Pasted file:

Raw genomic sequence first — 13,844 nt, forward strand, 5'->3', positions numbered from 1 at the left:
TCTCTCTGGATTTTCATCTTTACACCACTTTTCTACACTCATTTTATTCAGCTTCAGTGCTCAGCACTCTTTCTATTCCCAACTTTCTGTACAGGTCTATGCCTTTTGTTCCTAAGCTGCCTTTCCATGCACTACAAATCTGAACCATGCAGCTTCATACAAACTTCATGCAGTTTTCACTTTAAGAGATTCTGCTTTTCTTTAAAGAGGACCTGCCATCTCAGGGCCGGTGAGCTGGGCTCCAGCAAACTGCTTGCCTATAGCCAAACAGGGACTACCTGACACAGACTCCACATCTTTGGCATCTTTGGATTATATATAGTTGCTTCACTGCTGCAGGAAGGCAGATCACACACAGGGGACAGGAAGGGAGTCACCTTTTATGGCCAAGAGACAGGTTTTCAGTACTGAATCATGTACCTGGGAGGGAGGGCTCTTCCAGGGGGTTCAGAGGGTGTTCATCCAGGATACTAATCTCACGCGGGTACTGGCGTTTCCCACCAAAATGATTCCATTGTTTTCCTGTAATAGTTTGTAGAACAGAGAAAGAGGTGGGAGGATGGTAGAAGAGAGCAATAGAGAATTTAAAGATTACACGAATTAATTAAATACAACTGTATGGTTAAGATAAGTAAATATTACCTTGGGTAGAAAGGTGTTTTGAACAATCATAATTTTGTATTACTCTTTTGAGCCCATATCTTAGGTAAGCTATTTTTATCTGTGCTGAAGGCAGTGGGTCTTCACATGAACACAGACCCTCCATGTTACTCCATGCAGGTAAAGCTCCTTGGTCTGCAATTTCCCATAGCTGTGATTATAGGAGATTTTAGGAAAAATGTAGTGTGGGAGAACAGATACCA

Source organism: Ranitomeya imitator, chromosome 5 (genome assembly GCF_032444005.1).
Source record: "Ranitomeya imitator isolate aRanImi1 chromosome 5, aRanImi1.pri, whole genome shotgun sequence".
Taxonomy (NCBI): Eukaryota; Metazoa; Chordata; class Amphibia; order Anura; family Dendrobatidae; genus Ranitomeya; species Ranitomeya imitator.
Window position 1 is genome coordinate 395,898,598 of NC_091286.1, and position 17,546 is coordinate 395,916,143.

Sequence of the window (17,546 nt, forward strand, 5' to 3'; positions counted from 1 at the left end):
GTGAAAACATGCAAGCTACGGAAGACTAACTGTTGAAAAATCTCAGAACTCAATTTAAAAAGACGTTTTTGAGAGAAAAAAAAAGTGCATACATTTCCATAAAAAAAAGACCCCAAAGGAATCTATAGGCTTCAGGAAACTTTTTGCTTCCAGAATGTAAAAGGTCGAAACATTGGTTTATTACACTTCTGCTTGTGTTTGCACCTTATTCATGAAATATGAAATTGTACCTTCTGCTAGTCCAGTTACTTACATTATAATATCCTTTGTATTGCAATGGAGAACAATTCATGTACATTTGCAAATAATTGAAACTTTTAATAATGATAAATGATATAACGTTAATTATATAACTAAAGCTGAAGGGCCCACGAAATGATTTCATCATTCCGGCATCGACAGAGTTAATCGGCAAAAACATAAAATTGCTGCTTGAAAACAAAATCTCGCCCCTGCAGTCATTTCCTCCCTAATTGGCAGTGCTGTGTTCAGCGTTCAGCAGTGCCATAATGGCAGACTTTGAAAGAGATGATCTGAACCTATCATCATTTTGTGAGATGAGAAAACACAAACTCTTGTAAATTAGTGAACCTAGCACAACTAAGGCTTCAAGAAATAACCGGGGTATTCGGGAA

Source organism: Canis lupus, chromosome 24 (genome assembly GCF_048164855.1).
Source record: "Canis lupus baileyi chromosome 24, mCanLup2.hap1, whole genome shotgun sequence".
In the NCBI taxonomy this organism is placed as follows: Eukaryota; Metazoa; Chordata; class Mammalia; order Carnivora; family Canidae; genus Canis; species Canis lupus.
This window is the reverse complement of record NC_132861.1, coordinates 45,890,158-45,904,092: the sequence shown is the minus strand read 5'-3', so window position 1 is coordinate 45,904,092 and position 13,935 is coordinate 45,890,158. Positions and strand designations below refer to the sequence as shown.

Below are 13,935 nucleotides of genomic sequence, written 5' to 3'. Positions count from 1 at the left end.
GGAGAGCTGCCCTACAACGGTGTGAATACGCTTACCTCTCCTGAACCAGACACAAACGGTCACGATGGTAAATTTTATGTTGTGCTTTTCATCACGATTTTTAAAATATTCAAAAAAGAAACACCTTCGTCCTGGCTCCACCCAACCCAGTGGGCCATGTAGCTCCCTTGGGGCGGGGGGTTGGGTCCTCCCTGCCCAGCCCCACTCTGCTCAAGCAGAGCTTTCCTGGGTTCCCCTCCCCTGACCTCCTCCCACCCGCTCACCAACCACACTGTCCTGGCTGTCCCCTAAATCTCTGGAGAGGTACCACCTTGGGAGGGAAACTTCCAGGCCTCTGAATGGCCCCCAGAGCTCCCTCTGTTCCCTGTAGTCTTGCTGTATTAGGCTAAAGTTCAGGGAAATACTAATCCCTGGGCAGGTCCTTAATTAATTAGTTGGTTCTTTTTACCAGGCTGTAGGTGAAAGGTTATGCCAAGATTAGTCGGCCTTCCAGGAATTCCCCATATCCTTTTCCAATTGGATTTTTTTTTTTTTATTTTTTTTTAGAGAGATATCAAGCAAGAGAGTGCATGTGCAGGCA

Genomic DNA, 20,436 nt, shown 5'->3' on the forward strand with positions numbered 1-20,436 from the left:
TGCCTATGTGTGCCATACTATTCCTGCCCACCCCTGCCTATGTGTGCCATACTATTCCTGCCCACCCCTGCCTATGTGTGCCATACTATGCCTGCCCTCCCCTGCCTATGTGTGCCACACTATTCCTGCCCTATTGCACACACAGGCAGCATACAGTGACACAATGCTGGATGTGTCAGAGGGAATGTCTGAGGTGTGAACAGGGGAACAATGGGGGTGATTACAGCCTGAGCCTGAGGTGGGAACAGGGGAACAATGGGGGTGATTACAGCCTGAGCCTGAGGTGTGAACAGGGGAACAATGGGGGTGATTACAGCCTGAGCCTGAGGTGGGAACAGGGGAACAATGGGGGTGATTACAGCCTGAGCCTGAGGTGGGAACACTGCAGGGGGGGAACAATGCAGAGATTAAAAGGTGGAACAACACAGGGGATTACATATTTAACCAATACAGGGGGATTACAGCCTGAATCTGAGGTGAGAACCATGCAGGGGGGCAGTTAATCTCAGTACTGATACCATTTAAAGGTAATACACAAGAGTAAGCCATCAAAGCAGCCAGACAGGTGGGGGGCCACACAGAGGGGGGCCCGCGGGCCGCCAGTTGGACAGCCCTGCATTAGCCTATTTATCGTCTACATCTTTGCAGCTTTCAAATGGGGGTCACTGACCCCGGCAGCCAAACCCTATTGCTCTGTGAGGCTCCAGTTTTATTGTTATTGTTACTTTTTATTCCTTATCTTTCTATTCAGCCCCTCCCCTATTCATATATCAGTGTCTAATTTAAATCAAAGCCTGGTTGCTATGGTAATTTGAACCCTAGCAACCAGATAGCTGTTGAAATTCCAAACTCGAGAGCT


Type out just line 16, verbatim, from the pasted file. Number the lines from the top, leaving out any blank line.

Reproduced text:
TGCCTATGTGTGCCATACTATTCCTGCCCACCCCTGCCTATGTGTGCCATACTATTCCTGCCCACCCCTGCCTATGTGTGCCATACTATGCCTGCCCTCCCCTGCCTATGTGTGCCACACTATTCCTGCCCTATTGCACACACAGGCAGCATACAGTGACACAATGCTGGATGTGTCAGAGGGAATGTCTGAGGTGTGAACAGGGGAACAATGGGGGTGATTACAGCCTGAGCCTGAGGTGGGAACAGGGGAACAATGGGGGTGATTACAGCCTGAGCCTGAGGTGTGAACAGGGGAACAATGGGGGTGATTACAGCCTGAGCCTGAGGTGGGAACAGGGGAACAATGGGGGTGATTACAGCCTGAGCCTGAGGTGGGAACACTGCAGGGGGGGAACAATGCAGAGATTAAAAGGTGGAACAACACAGGGGATTACATATTTAACCAATACAGGGGGATTACAGCCTGAATCTGAGGTGAGAACCATGCAGGGGGGCAGTTAATCTCAGTACTGATACCATTTAAAGGTAATACACAAGAGTAAGCCATCAAAGCAGCCAGACAGGTGGGGGGCCACACAGAGGGGGGCCCGCGGGCCGCCAGTTGGACAGCCCTGCATTAGCCTATTTATCGTCTACATCTTTGCAGCTTTCAAATGGGGGTCACTGACCCCGGCAGCCAAACCCTATTGCTCTGTGAGGCTCCAGTTTTATTGTTATTGTTACTTTTTATTCCTTATCTTTCTATTCAGCCCCTCCCCTATTCATATATCAGTGTCTAATTTAAATCAAAGCCTGGTTGCTATGGTAATTTGAACCCTAGCAACCAGATAGCTGTTGAAATTCCAAACTCGAGAGCT